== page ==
Single Room Rate Changes and HMOs Houses in Multiple Occupation
The thirst from “property investors” for supposedly great returns from houses in multi occupation will make for a harder job for town halls housing departments. Often the returns from HMOs are illusory says David Lawrenson of www.LettingFocus.com
Every day at the town halls, junior front-line housing staffers spend a lot of their time dealing with single adults who “present” as homeless.
These single people often have little or no chance of getting social housing, so the only solution is housing in the private rented sector.
In the old days, these benefit dependent people would have got enough Local Housing Allowance (LHA) for their own one bed flat, but following coalition government changes to housing benefit, they now will only get enough for a room in a shared house or flat.
Single Room Rate
This is because of one of the key changes to housing benefit was to extend what is called the Single Room Rate (or SRR) for all single people up to age 35, meaning they would now only get enough for a room in a house share. (Previously everyone from age 25 got enough LHA for a one bed flat.)
The thinking behind the change makes some sense given that there are now lots of working non-benefit dependent people living in house shares who are up to 35 years of age.
Many would agree with the argument which says, “If non-benefit-dependent people can ‘make do’ in house shares, then why not those on benefits too?”
But the problem is that some of the benefit-dependent who “present as homeless” can also have some “issues.” Indeed these “issues” may sometimes explain why they are homeless in first place.
And putting people who may lack social skills, together with others in a house share, may lead to problems. The junior front line housing officers know this. They are also the people in the town halls who perhaps best understand private landlords’ needs. (We have said before that a huge issue for local government is that senior managements understanding of the PRS is often weak – which is not surprising as the people who are now at the top in local government housing will have learnt their “trade” when the private rented sector was tiny and more or less irrelevant.)
Good and Bad Private Landlords
The junior local government housing staff who have to work with private landlords to find homes for the homeless will know that there are many good private landlords who do their job well and try to do the best for their tenants.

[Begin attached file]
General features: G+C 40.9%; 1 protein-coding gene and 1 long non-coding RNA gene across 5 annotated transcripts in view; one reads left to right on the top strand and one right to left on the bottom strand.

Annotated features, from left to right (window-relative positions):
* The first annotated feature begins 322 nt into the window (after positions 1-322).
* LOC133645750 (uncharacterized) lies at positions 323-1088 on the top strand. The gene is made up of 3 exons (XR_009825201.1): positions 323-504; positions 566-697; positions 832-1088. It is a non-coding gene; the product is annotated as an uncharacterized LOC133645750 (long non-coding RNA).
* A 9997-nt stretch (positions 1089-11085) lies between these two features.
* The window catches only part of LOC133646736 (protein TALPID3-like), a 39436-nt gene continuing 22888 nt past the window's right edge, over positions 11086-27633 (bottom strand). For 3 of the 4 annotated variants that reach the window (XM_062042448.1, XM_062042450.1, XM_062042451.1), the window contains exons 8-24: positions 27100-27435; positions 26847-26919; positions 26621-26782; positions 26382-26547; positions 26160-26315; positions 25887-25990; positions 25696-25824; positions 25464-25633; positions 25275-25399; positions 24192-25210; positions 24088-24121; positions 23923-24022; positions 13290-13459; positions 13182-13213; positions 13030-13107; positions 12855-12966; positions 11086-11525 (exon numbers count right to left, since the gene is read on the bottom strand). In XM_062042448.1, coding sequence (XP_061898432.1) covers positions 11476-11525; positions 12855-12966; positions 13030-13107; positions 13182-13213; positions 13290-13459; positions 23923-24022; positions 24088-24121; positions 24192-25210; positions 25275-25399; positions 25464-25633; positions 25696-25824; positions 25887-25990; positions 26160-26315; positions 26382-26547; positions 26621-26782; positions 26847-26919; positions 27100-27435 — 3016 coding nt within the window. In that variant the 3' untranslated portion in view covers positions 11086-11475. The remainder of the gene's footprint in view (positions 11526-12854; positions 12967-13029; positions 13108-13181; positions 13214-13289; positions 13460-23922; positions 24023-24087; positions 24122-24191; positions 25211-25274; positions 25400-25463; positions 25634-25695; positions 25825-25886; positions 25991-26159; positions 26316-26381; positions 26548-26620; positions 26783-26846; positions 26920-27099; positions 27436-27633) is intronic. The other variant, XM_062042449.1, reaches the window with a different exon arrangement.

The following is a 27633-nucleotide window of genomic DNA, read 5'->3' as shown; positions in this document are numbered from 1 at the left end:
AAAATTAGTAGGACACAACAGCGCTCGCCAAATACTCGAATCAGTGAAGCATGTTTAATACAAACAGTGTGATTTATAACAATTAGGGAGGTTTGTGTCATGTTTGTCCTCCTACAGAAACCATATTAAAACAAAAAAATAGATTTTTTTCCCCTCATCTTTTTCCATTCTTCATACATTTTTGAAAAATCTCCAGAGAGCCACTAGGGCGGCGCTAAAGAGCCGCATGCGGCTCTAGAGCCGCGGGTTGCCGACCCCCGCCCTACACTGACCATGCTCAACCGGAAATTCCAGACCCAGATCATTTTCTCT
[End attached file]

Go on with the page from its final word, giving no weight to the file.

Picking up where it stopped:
But one thing they always struggle with is the kind of armchair “property investor” type of amateur landlord who has perhaps been persuaded to get into property to achieve “financial freedom” in just a few years. These types of investor often make lousy landlords.
One of the latest and supposedly great ways to make lots of money fast in property is to buy and then let room by room – this is one way to do “HMOs” or “house in multi occupation”.
A big selling point of some of the “financial freedom” courses focusing on this HMO route to fast millions, is that the extra demand from the change to the Shared Room Rate will lead to more demand and hence higher rents from HMOs. This argument has some logic.
HMO Investment is Not for the Faint Hearted
However, investing in and managing large shared houses has major drawbacks and is risky for the untrained amateur.
I have had HMOs in inner central London for 15 years and I know that the true net yield, once one takes account of all the additional management costs and in particular the costs of the extra personal time input involved, is at best only a very little more (and for some types of property in some locales, often a good deal less) than if the house had been let as a whole unit.
The housing officers at the local authorities ought to be very worried indeed that an army of new “investors” seeking to get rich fast through HMOs and who know little about the real nuts and bolts of being a landlord are being persuaded into buying HMOs, often with the intention of letting rooms to people dependent on LHA.
These “investors” may well end up disappointed by their investments and the poor junior staff at the towns halls will have an even harder job to do as they deal with the mess.
Not all courses advocating HMOs are poor. We are aware of some good ones. But property investors and landlords who want to know the real facts about HMOs and where and in what circs they can actually work well, should find out more through my consulting service for landlords.
A half days one to one consulting with us will be sufficient for most people to learn the real facts and the truth about investing in HMOs. Please see the links below.
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